Highlights of Germany | Berlin
Berlin, capital of Germany , venue of the Berlinale, seat of the German Parliament, and location of UNESCO-protected Museum Island, occupies a place of prominence as a cultural and economic powerhouse in the Weimar republic. Dynamic and vibrant with a richly textured history, there is no shortage of things to see and do in Berlin, whether its exploring Potdamer Platz, visiting some of the buzzing underground bars and clubs or going for a stroll through the many magnificent art galleries. Regardless of your interests, Berlin is worth a visit and sure to be a travel experience you won’t forget.
The city dates back to the 13 th Century and has served as capital of the Margraviate of Brandenburg, a principality of the Roman Empire, and later the Kingdom of Prussia. After the fall of Germany in World War II, the country was divided into zones each controlled by a victorious superpower. The city itself was divided into East and West Berlin. West Berlinbecame a state of the Federal Republic of Germany (FRG, or West Germany) while East Berlin became the capital of the Soviet Union-controlled German Democratic Republic (GDR or DDR, Deutsche Demokratische Republik, EastGermany). The Berlin Wall was erected in 1961, sealing off all access between the two halves of the city and reinforcing the division between eastern communism and western democracy and the cold war. Berlin‘s status as capital was restored with the fall of the Wall and the country’s subsequent German reunification in 1990.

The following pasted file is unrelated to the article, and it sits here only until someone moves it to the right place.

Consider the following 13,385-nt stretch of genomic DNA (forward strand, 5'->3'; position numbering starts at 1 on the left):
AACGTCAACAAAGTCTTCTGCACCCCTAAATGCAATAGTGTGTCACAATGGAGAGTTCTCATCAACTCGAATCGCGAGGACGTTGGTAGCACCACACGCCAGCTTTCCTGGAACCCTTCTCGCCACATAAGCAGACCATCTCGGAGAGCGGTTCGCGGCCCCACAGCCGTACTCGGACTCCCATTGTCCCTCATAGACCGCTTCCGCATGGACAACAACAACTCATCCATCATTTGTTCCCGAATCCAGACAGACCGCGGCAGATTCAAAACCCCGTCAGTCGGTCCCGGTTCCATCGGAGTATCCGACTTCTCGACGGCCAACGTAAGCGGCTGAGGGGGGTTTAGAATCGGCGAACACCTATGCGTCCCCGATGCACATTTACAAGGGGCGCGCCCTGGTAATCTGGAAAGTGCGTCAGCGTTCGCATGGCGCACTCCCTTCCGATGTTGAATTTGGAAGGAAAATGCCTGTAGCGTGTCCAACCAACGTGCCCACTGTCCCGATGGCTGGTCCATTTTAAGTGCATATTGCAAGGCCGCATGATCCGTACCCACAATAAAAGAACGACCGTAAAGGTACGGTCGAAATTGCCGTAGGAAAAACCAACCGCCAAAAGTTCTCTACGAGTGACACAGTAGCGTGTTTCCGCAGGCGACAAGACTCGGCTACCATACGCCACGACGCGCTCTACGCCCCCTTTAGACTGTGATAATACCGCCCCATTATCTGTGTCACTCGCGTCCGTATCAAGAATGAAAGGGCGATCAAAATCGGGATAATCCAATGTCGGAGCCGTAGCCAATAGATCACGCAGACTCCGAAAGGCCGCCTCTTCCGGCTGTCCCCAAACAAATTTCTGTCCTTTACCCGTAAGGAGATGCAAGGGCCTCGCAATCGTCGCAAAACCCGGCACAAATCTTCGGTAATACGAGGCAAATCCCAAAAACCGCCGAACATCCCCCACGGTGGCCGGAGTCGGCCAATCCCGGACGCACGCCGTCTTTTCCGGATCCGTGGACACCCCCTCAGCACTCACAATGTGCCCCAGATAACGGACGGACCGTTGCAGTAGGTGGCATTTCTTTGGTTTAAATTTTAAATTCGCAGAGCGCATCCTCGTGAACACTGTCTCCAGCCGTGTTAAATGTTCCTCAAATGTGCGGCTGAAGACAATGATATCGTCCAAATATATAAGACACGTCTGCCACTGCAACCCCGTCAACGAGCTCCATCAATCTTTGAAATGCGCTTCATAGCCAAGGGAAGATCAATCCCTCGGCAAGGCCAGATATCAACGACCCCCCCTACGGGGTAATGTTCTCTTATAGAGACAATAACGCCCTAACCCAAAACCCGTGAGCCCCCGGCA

Now, Berlin is a major tourist destination, with endless places to discover. November 9, 2019 marked the 30th anniversary of the fall of the Berlin Wall, a significant milestone, as “the Wall will have been down longer than the 28 years it stood” (Paul Sullivan on the Guardian). Berlin marked the anniversary with a festival week filled with exhibitions, 3D video projections, art installations, guided tours, and important discussions tackling the Cold War and Germany’s reunification.
What to See in Berlin
There is so much to see in Berlin that you can spend a whole holiday just exploring the city. This is part of the reason that Odyssey Traveller offers a Discovering Berlin small group package tour for mature and senior couples and single travellers. Where travellers have the opportunity to spend 20 days living in the city. There are many beautiful, awe-inspiring and quirky aspects to Berlin, such as the contemporary art spots, live music venues and Gothic architecture but there is also the harrowing and tragic sides of Berlin’s story and the pain of the horrors of the 20th century can feel almost visceral in certain parts of the city.
World War II Museums and Memorial